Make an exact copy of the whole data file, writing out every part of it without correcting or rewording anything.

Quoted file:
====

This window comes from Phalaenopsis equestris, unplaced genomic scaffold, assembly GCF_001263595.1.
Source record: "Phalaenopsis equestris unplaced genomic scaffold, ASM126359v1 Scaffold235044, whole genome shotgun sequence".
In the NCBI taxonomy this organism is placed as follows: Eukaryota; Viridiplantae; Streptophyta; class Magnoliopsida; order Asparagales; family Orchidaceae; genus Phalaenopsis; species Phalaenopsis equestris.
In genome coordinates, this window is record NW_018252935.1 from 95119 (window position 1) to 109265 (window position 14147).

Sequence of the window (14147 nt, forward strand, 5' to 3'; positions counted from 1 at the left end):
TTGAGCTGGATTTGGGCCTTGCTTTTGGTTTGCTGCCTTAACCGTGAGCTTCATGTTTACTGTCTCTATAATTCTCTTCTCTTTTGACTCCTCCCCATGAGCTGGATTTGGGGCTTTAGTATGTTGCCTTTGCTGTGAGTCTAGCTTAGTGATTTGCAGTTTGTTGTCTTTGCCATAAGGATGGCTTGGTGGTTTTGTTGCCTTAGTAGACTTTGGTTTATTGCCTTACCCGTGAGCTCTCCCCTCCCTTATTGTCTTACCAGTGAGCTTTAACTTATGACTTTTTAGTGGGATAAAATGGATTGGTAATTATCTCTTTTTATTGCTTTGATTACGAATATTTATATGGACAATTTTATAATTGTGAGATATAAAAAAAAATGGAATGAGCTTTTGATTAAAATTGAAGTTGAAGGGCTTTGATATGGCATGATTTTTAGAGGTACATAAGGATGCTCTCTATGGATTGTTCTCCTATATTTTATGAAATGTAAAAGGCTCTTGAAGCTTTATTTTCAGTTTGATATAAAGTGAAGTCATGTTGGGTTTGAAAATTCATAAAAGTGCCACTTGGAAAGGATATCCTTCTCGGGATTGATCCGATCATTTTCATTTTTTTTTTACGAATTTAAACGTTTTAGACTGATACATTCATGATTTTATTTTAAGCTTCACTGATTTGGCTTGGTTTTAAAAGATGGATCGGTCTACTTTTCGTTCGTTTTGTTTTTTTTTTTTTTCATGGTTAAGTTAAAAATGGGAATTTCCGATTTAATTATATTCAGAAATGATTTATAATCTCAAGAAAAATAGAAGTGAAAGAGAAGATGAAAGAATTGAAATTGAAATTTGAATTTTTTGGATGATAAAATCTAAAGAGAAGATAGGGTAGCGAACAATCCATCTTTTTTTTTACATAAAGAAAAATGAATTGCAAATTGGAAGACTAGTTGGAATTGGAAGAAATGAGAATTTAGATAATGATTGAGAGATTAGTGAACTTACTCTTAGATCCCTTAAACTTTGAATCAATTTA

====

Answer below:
This window comes from Phalaenopsis equestris, unplaced genomic scaffold, assembly GCF_001263595.1.
Source record: "Phalaenopsis equestris unplaced genomic scaffold, ASM126359v1 Scaffold235044, whole genome shotgun sequence".
In the NCBI taxonomy this organism is placed as follows: Eukaryota; Viridiplantae; Streptophyta; class Magnoliopsida; order Asparagales; family Orchidaceae; genus Phalaenopsis; species Phalaenopsis equestris.
In genome coordinates, this window is record NW_018252935.1 from 95119 (window position 1) to 109265 (window position 14147).

Sequence of the window (14147 nt, forward strand, 5' to 3'; positions counted from 1 at the left end):
TTGAGCTGGATTTGGGCCTTGCTTTTGGTTTGCTGCCTTAACCGTGAGCTTCATGTTTACTGTCTCTATAATTCTCTTCTCTTTTGACTCCTCCCCATGAGCTGGATTTGGGGCTTTAGTATGTTGCCTTTGCTGTGAGTCTAGCTTAGTGATTTGCAGTTTGTTGTCTTTGCCATAAGGATGGCTTGGTGGTTTTGTTGCCTTAGTAGACTTTGGTTTATTGCCTTACCCGTGAGCTCTCCCCTCCCTTATTGTCTTACCAGTGAGCTTTAACTTATGACTTTTTAGTGGGATAAAATGGATTGGTAATTATCTCTTTTTATTGCTTTGATTACGAATATTTATATGGACAATTTTATAATTGTGAGATATAAAAAAAAATGGAATGAGCTTTTGATTAAAATTGAAGTTGAAGGGCTTTGATATGGCATGATTTTTAGAGGTACATAAGGATGCTCTCTATGGATTGTTCTCCTATATTTTATGAAATGTAAAAGGCTCTTGAAGCTTTATTTTCAGTTTGATATAAAGTGAAGTCATGTTGGGTTTGAAAATTCATAAAAGTGCCACTTGGAAAGGATATCCTTCTCGGGATTGATCCGATCATTTTCATTTTTTTTTTACGAATTTAAACGTTTTAGACTGATACATTCATGATTTTATTTTAAGCTTCACTGATTTGGCTTGGTTTTAAAAGATGGATCGGTCTACTTTTCGTTCGTTTTGTTTTTTTTTTTTTTCATGGTTAAGTTAAAAATGGGAATTTCCGATTTAATTATATTCAGAAATGATTTATAATCTCAAGAAAAATAGAAGTGAAAGAGAAGATGAAAGAATTGAAATTGAAATTTGAATTTTTTGGATGATAAAATCTAAAGAGAAGATAGGGTAGCGAACAATCCATCTTTTTTTTTACATAAAGAAAAATGAATTGCAAATTGGAAGACTAGTTGGAATTGGAAGAAATGAGAATTTAGATAATGATTGAGAGATTAGTGAACTTACTCTTAGATCCCTTAAACTTTGAATCAATTTA